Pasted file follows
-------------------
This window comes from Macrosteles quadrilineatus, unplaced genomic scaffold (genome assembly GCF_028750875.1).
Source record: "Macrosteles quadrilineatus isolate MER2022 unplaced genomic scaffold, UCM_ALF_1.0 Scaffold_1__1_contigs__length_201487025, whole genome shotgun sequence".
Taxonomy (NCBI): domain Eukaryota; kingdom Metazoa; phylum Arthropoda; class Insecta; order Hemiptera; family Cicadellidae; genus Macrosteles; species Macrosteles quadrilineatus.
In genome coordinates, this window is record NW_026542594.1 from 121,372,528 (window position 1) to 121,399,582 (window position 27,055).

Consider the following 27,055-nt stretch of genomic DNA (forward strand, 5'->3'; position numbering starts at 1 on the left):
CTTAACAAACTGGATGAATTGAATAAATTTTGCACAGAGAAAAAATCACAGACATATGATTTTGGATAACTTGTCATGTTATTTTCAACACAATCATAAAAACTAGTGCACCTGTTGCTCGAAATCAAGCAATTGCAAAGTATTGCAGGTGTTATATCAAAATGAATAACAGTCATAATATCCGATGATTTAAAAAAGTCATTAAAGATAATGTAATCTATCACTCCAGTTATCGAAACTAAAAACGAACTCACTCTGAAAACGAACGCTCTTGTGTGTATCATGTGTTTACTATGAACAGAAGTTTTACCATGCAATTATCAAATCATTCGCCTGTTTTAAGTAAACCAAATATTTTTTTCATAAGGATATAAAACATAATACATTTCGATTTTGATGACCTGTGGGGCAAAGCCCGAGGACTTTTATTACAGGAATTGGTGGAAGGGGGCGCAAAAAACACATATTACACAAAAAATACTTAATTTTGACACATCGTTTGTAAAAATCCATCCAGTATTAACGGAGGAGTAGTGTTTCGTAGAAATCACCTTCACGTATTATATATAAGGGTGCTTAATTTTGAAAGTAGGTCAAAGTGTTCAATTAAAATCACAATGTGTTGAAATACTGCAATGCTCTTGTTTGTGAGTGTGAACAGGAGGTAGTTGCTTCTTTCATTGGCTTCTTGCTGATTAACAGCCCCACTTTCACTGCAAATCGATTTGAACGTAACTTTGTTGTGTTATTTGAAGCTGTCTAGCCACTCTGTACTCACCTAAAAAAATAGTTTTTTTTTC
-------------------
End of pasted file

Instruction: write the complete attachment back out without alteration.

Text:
This window comes from Macrosteles quadrilineatus, unplaced genomic scaffold (genome assembly GCF_028750875.1).
Source record: "Macrosteles quadrilineatus isolate MER2022 unplaced genomic scaffold, UCM_ALF_1.0 Scaffold_1__1_contigs__length_201487025, whole genome shotgun sequence".
Taxonomy (NCBI): domain Eukaryota; kingdom Metazoa; phylum Arthropoda; class Insecta; order Hemiptera; family Cicadellidae; genus Macrosteles; species Macrosteles quadrilineatus.
In genome coordinates, this window is record NW_026542594.1 from 121,372,528 (window position 1) to 121,399,582 (window position 27,055).

Consider the following 27,055-nt stretch of genomic DNA (forward strand, 5'->3'; position numbering starts at 1 on the left):
CTTAACAAACTGGATGAATTGAATAAATTTTGCACAGAGAAAAAATCACAGACATATGATTTTGGATAACTTGTCATGTTATTTTCAACACAATCATAAAAACTAGTGCACCTGTTGCTCGAAATCAAGCAATTGCAAAGTATTGCAGGTGTTATATCAAAATGAATAACAGTCATAATATCCGATGATTTAAAAAAGTCATTAAAGATAATGTAATCTATCACTCCAGTTATCGAAACTAAAAACGAACTCACTCTGAAAACGAACGCTCTTGTGTGTATCATGTGTTTACTATGAACAGAAGTTTTACCATGCAATTATCAAATCATTCGCCTGTTTTAAGTAAACCAAATATTTTTTTCATAAGGATATAAAACATAATACATTTCGATTTTGATGACCTGTGGGGCAAAGCCCGAGGACTTTTATTACAGGAATTGGTGGAAGGGGGCGCAAAAAACACATATTACACAAAAAATACTTAATTTTGACACATCGTTTGTAAAAATCCATCCAGTATTAACGGAGGAGTAGTGTTTCGTAGAAATCACCTTCACGTATTATATATAAGGGTGCTTAATTTTGAAAGTAGGTCAAAGTGTTCAATTAAAATCACAATGTGTTGAAATACTGCAATGCTCTTGTTTGTGAGTGTGAACAGGAGGTAGTTGCTTCTTTCATTGGCTTCTTGCTGATTAACAGCCCCACTTTCACTGCAAATCGATTTGAACGTAACTTTGTTGTGTTATTTGAAGCTGTCTAGCCACTCTGTACTCACCTAAAAAAATAGTTTTTTTTTC